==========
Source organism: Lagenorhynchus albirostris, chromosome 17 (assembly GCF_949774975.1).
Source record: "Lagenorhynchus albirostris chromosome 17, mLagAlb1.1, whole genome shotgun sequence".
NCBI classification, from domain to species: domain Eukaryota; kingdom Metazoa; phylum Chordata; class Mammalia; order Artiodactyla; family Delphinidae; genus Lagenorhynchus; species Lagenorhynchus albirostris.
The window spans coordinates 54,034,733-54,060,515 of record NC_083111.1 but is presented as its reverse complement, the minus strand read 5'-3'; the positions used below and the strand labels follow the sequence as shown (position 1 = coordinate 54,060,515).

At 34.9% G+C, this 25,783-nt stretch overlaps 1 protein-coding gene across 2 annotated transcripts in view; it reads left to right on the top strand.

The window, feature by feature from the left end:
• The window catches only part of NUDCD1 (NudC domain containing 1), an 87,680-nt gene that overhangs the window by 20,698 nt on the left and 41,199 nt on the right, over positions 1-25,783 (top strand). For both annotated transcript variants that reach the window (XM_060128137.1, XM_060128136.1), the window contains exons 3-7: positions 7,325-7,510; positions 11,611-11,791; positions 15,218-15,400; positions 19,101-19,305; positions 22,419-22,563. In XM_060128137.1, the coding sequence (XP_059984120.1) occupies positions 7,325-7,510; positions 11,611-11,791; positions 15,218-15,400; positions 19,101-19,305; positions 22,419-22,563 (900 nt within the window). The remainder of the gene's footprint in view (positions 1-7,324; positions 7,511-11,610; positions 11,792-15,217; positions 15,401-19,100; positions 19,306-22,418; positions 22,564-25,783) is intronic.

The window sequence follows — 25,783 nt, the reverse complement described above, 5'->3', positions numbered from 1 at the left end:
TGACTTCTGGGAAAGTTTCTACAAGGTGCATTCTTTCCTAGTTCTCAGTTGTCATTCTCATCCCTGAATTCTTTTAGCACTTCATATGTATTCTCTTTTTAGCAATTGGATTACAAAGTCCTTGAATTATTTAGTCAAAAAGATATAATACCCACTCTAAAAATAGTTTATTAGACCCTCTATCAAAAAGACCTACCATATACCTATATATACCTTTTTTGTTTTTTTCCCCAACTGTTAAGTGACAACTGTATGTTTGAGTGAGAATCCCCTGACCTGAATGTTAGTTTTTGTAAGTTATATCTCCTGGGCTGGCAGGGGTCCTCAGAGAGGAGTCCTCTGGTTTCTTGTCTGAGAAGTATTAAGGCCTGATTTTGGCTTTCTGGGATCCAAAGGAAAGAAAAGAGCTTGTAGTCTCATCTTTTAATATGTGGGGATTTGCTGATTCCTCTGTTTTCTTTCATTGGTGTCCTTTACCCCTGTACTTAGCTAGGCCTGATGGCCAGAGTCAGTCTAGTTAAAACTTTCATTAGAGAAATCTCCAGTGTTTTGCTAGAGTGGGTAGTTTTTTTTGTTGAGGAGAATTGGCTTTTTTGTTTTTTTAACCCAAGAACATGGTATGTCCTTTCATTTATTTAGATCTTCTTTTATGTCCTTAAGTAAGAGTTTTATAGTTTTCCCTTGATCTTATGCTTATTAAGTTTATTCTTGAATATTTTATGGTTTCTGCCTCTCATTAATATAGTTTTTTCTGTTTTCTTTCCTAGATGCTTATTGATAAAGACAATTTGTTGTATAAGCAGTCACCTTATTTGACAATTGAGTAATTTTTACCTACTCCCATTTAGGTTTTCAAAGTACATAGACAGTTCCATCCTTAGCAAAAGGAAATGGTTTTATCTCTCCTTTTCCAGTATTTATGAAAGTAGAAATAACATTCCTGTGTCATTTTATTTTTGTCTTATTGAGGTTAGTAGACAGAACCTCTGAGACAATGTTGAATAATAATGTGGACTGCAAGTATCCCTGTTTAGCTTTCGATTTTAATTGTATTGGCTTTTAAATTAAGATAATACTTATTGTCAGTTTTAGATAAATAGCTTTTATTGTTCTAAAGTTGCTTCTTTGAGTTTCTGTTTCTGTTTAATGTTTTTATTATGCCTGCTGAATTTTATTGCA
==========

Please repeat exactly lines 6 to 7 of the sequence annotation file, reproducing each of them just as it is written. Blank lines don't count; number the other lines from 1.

The window, feature by feature from the left end:
• The window catches only part of NUDCD1 (NudC domain containing 1), an 87,680-nt gene that overhangs the window by 20,698 nt on the left and 41,199 nt on the right, over positions 1-25,783 (top strand). For both annotated transcript variants that reach the window (XM_060128137.1, XM_060128136.1), the window contains exons 3-7: positions 7,325-7,510; positions 11,611-11,791; positions 15,218-15,400; positions 19,101-19,305; positions 22,419-22,563. In XM_060128137.1, the coding sequence (XP_059984120.1) occupies positions 7,325-7,510; positions 11,611-11,791; positions 15,218-15,400; positions 19,101-19,305; positions 22,419-22,563 (900 nt within the window). The remainder of the gene's footprint in view (positions 1-7,324; positions 7,511-11,610; positions 11,792-15,217; positions 15,401-19,100; positions 19,306-22,418; positions 22,564-25,783) is intronic.